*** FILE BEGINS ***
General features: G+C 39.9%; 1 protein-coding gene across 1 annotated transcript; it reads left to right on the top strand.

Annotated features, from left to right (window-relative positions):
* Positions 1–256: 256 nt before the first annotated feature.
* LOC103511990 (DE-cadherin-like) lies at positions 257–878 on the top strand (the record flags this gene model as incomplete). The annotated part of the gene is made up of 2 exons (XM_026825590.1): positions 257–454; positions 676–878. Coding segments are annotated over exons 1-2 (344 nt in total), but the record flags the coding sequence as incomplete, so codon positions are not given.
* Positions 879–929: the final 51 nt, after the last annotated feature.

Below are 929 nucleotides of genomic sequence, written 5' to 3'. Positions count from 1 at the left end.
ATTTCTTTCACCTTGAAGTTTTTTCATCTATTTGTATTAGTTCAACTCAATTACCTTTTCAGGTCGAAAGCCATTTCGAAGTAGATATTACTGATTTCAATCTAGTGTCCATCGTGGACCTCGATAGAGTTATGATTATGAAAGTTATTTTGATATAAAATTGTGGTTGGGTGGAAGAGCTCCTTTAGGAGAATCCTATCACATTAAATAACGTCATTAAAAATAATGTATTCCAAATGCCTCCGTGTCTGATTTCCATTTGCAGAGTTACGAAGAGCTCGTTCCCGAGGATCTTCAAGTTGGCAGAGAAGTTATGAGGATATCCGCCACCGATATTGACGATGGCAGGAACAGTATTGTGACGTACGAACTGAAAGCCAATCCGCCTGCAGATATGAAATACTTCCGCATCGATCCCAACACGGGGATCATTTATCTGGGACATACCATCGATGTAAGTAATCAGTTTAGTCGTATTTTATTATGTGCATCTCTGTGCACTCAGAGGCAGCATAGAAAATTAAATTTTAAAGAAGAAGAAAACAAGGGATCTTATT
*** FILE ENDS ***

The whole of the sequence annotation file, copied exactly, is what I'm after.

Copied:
General features: G+C 39.9%; 1 protein-coding gene across 1 annotated transcript; it reads left to right on the top strand.

Annotated features, from left to right (window-relative positions):
* Positions 1–256: 256 nt before the first annotated feature.
* LOC103511990 (DE-cadherin-like) lies at positions 257–878 on the top strand (the record flags this gene model as incomplete). The annotated part of the gene is made up of 2 exons (XM_026825590.1): positions 257–454; positions 676–878. Coding segments are annotated over exons 1-2 (344 nt in total), but the record flags the coding sequence as incomplete, so codon positions are not given.
* Positions 879–929: the final 51 nt, after the last annotated feature.

Below are 929 nucleotides of genomic sequence, written 5' to 3'. Positions count from 1 at the left end.
ATTTCTTTCACCTTGAAGTTTTTTCATCTATTTGTATTAGTTCAACTCAATTACCTTTTCAGGTCGAAAGCCATTTCGAAGTAGATATTACTGATTTCAATCTAGTGTCCATCGTGGACCTCGATAGAGTTATGATTATGAAAGTTATTTTGATATAAAATTGTGGTTGGGTGGAAGAGCTCCTTTAGGAGAATCCTATCACATTAAATAACGTCATTAAAAATAATGTATTCCAAATGCCTCCGTGTCTGATTTCCATTTGCAGAGTTACGAAGAGCTCGTTCCCGAGGATCTTCAAGTTGGCAGAGAAGTTATGAGGATATCCGCCACCGATATTGACGATGGCAGGAACAGTATTGTGACGTACGAACTGAAAGCCAATCCGCCTGCAGATATGAAATACTTCCGCATCGATCCCAACACGGGGATCATTTATCTGGGACATACCATCGATGTAAGTAATCAGTTTAGTCGTATTTTATTATGTGCATCTCTGTGCACTCAGAGGCAGCATAGAAAATTAAATTTTAAAGAAGAAGAAAACAAGGGATCTTATT